Funeral services for Charles Robert Fenster, 96, of Gering who died Wednesday, February 10, 2016, at The Residency at Northfield Retirement Communities in Scottsbluff will be held at Faith Lutheran Church, 2055 U Street, Gering, Nebraska on Tuesday, February 16, 2016 at 10:00 a.m. Reverend Richard Neugebauer will be officiating. Burial will be at Chappell Nebraska Cemetery at 2:30 PM.
In lieu of flowers, memorials have been established to: Legacy of the Plains Museum, 2930 Old Oregon Trail, Gering, Nebraska, 69341, Faith Lutheran Church, 2055 U Street, Gering, Nebraska, 69341 or Gering Park Board, PO Box 687, Gering, Nebraska, 69341. Tributes of sympathy may be left at www.dugankramer.com. Dugan Kramer Funeral Chapel is in charge of arrangements.
Charles Robert Fenster was born July 16, 1919, on a farm 8 miles northwest of Chappell, Nebraska to Alfred Robert Fenster and Alpha Frances Lovell. Charles went to elementary school at Mt. Vernon, and Goodview High School in Deuel County. He frequently rode a horse to and from school, especially when he had basketball practice.
Charles attended the University of Nebraska at Lincoln starting in the fall of 1937 and started out in Teacher’s College, but after the first semester changed to the Agricultural College. He graduated from the University of Nebraska in 1942 and was then employed as a vocational agriculture teacher in Hooper, where he met and fell in love with Eunice Berggren, the home economics teacher and love of his life. They were married on June 23, 1943, at Fairdale Church outside St. Paul. Later they taught at Stanton and in 1945 moved to Pierce, where Charles worked for the Soil Conservation Service until 1956. They had two children, Larry Fenster, and Kay Fenster, born in 1947 and 1952. He was a kind and loving father, who instilled Christian values in his children, taught them the value of hard work, and gave them the confidence and flexibility to travel and accept differences. He loved to talk, tease people, and spend time with his family.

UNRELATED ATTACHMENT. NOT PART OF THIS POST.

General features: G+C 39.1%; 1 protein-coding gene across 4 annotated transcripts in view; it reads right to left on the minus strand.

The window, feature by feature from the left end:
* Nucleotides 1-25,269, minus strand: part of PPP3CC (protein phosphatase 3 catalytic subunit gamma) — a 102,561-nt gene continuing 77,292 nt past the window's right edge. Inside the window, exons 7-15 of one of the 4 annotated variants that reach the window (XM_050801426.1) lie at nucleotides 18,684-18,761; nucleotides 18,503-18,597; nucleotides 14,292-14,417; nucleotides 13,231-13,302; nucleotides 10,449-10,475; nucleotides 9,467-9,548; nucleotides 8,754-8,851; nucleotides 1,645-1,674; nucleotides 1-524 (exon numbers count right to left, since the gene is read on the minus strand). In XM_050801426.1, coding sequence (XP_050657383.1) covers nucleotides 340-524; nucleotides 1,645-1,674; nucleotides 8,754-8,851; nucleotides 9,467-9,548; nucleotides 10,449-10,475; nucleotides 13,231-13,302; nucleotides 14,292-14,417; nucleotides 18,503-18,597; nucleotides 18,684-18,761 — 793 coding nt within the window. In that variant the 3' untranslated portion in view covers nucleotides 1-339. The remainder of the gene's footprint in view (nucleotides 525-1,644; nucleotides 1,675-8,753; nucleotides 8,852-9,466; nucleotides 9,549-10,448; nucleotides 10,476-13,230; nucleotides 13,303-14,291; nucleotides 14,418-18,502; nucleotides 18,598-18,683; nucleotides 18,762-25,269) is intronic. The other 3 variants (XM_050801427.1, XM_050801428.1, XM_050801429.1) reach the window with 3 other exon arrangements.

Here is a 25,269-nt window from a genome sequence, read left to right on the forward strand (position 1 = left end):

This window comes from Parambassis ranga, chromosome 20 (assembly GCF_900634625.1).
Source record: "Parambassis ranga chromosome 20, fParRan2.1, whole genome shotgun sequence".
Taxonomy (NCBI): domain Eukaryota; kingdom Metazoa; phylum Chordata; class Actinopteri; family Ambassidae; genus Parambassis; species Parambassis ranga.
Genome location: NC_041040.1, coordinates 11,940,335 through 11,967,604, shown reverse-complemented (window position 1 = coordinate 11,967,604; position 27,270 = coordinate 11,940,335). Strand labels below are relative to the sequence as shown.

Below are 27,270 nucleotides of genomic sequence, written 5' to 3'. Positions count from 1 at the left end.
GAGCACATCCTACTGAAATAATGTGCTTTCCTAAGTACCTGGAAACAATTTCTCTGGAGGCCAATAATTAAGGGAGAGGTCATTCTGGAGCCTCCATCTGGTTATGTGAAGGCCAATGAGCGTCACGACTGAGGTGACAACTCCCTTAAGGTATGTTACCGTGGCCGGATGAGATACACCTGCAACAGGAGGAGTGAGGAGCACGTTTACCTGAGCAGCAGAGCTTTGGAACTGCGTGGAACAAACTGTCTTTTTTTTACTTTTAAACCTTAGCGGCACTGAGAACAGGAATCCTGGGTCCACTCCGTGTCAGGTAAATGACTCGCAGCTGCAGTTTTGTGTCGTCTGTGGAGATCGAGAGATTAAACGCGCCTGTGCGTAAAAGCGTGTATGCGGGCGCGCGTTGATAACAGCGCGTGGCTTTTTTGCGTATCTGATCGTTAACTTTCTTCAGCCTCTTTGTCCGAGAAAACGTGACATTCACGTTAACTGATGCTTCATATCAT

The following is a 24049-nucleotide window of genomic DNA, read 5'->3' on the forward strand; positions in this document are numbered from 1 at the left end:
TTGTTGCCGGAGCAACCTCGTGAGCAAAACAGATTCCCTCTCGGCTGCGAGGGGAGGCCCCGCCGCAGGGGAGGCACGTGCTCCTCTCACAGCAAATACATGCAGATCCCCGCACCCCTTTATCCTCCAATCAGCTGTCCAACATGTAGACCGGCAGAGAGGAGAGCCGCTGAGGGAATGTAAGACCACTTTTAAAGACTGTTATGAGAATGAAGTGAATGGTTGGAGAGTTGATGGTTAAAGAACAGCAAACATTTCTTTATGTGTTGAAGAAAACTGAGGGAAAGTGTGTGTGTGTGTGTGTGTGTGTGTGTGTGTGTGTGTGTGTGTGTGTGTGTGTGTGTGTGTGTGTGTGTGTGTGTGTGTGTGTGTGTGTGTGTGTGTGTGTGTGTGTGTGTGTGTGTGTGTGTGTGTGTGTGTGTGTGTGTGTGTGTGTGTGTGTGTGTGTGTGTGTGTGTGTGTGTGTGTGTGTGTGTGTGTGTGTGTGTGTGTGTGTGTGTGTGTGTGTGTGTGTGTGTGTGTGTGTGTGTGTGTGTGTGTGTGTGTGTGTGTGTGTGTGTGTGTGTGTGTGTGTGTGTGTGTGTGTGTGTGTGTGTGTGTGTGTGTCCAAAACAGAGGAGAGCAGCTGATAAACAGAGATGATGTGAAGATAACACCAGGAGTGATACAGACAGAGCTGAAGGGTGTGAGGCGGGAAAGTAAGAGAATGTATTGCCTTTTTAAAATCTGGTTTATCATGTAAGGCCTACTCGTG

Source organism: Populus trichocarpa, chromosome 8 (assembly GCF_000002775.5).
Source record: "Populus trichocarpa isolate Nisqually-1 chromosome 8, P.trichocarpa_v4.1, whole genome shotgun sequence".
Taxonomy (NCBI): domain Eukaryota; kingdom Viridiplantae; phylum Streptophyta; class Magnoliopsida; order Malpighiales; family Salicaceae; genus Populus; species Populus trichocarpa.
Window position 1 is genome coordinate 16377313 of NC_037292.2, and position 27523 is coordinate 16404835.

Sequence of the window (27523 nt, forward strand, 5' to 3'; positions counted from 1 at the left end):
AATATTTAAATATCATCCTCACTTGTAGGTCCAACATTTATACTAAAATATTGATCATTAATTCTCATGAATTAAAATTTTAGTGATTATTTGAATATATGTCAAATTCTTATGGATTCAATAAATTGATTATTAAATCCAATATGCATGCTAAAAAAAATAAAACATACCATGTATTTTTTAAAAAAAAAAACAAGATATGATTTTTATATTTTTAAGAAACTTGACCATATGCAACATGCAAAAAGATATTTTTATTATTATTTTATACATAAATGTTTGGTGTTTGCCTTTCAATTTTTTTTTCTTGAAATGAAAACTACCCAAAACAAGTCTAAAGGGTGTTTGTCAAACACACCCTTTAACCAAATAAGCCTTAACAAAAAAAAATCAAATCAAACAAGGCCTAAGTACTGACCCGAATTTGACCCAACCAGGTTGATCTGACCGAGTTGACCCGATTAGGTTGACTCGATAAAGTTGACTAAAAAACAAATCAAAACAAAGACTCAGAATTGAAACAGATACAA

In 1956, they moved to Alliance where Charles went to work for the University of Nebraska College of Agriculture for the purpose of working on a special project to control wind erosion and dry-land crop systems in western Nebraska at the Box Butte Experiment Station. He eventually became responsible for the High Plains and Box Butte University Laboratories and established the High Plains Agricultural Laboratory, located at the Sioux Army Depot near Sidney. Besides the research he conducted there, he loved to talk to the local farmers about wheat and their use of stubble mulch and all matters concerning farming. As one of the world experts in dry land farming, he traveled to Australia, Morocco, and Turkey in order to help show how local methods could be improved. As a research professor at the University of Nebraska, he also was associated with many students who were studying dry-land farming practices. Charles never passed a wheat field without looking or stopping “to look at the crops” while Eunice and his children waited in the car.
Charles received numerous awards and commendations including:
1972 & 1973: Commendation Award and made a Fellow for the National Soil Science Society of America and American Society of Agronomy; 1983: Elected to Nebraska Hall of Agricultural Achievement and joined the Board of Directors; In 1990, was recognized by the Nebraska Crop Improvement Association for his “Outstanding Contribution to Agriculture”; In 2015, the High Plains Agricultural Lab building at the University of Nebraska High Plains Agricultural Laboratory near Sidney, NE, was named as the “Charles R. Fenster Building” in recognition of his UNL pioneering research in dry-land cropping systems.
In 1982, Charles retired but continued consulting with U.S. Aid programs in Morocco and Jordan. He was a longtime active member of the Scottsbluff Kiwanis and Faith Lutheran Church. He was also a member and Chairman of the Gering Park and Cemetery Board since 1970. He was appointed by the Governor to the Antique Farm Equipment Commission and was actively involved in the founding of the Farm and Ranch Museum in Gering, which is now the Legacy of the Plains Museum. Until recently, he could be found at the museum most days.
Charles was preceded in death by his wife Eunice Fenster in 2013.
His survivors include son, Larry and his wife Carol Fenster, grandson Dr. Brett Fenster and his wife Dr. Helke Fenster, and his great grandchildren, Keene, Romi, and Cole. Also daughter, Kay DuBois and her husband Bob, their children Erik DuBois and his wife Sarah, and Stefan DuBois. He will be greatly missed by his family and many friends.